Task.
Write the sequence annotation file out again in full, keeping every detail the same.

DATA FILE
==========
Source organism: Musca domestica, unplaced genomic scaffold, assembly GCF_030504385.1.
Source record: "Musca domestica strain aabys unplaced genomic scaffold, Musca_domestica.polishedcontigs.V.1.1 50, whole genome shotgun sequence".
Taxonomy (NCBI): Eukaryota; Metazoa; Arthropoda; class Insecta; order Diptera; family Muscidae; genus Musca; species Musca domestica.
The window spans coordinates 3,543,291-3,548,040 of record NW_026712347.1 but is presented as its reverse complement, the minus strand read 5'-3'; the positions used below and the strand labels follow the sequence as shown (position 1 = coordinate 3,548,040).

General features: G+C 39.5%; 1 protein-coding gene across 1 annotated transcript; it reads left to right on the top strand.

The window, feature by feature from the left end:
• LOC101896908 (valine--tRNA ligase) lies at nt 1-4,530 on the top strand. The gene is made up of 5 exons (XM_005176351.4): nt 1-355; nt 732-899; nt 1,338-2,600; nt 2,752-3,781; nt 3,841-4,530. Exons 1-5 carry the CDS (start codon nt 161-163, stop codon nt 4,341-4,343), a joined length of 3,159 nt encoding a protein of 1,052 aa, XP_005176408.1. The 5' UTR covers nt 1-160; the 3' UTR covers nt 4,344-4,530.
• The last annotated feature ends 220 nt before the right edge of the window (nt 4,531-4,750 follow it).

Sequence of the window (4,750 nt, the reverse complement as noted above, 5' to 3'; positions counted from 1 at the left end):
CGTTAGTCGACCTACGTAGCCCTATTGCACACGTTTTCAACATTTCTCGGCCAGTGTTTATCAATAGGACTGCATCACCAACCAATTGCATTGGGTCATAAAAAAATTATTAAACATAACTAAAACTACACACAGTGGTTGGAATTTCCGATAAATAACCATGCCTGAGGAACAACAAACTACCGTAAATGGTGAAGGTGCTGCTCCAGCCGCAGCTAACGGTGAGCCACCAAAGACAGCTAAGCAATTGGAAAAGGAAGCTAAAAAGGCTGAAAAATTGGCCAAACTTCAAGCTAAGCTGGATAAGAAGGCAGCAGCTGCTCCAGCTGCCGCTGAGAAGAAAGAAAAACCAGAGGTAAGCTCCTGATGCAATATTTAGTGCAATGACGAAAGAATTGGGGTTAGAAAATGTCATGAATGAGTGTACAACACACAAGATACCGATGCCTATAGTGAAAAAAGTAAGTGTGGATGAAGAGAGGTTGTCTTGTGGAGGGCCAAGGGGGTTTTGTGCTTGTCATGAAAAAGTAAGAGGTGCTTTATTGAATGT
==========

Source organism: Musca domestica, unplaced genomic scaffold, assembly GCF_030504385.1.
Source record: "Musca domestica strain aabys unplaced genomic scaffold, Musca_domestica.polishedcontigs.V.1.1 50, whole genome shotgun sequence".
Taxonomy (NCBI): Eukaryota; Metazoa; Arthropoda; class Insecta; order Diptera; family Muscidae; genus Musca; species Musca domestica.
The window spans coordinates 3,543,291-3,548,040 of record NW_026712347.1 but is presented as its reverse complement, the minus strand read 5'-3'; the positions used below and the strand labels follow the sequence as shown (position 1 = coordinate 3,548,040).

General features: G+C 39.5%; 1 protein-coding gene across 1 annotated transcript; it reads left to right on the top strand.

The window, feature by feature from the left end:
• LOC101896908 (valine--tRNA ligase) lies at nt 1-4,530 on the top strand. The gene is made up of 5 exons (XM_005176351.4): nt 1-355; nt 732-899; nt 1,338-2,600; nt 2,752-3,781; nt 3,841-4,530. Exons 1-5 carry the CDS (start codon nt 161-163, stop codon nt 4,341-4,343), a joined length of 3,159 nt encoding a protein of 1,052 aa, XP_005176408.1. The 5' UTR covers nt 1-160; the 3' UTR covers nt 4,344-4,530.
• The last annotated feature ends 220 nt before the right edge of the window (nt 4,531-4,750 follow it).

Sequence of the window (4,750 nt, the reverse complement as noted above, 5' to 3'; positions counted from 1 at the left end):
CGTTAGTCGACCTACGTAGCCCTATTGCACACGTTTTCAACATTTCTCGGCCAGTGTTTATCAATAGGACTGCATCACCAACCAATTGCATTGGGTCATAAAAAAATTATTAAACATAACTAAAACTACACACAGTGGTTGGAATTTCCGATAAATAACCATGCCTGAGGAACAACAAACTACCGTAAATGGTGAAGGTGCTGCTCCAGCCGCAGCTAACGGTGAGCCACCAAAGACAGCTAAGCAATTGGAAAAGGAAGCTAAAAAGGCTGAAAAATTGGCCAAACTTCAAGCTAAGCTGGATAAGAAGGCAGCAGCTGCTCCAGCTGCCGCTGAGAAGAAAGAAAAACCAGAGGTAAGCTCCTGATGCAATATTTAGTGCAATGACGAAAGAATTGGGGTTAGAAAATGTCATGAATGAGTGTACAACACACAAGATACCGATGCCTATAGTGAAAAAAGTAAGTGTGGATGAAGAGAGGTTGTCTTGTGGAGGGCCAAGGGGGTTTTGTGCTTGTCATGAAAAAGTAAGAGGTGCTTTATTGAATGT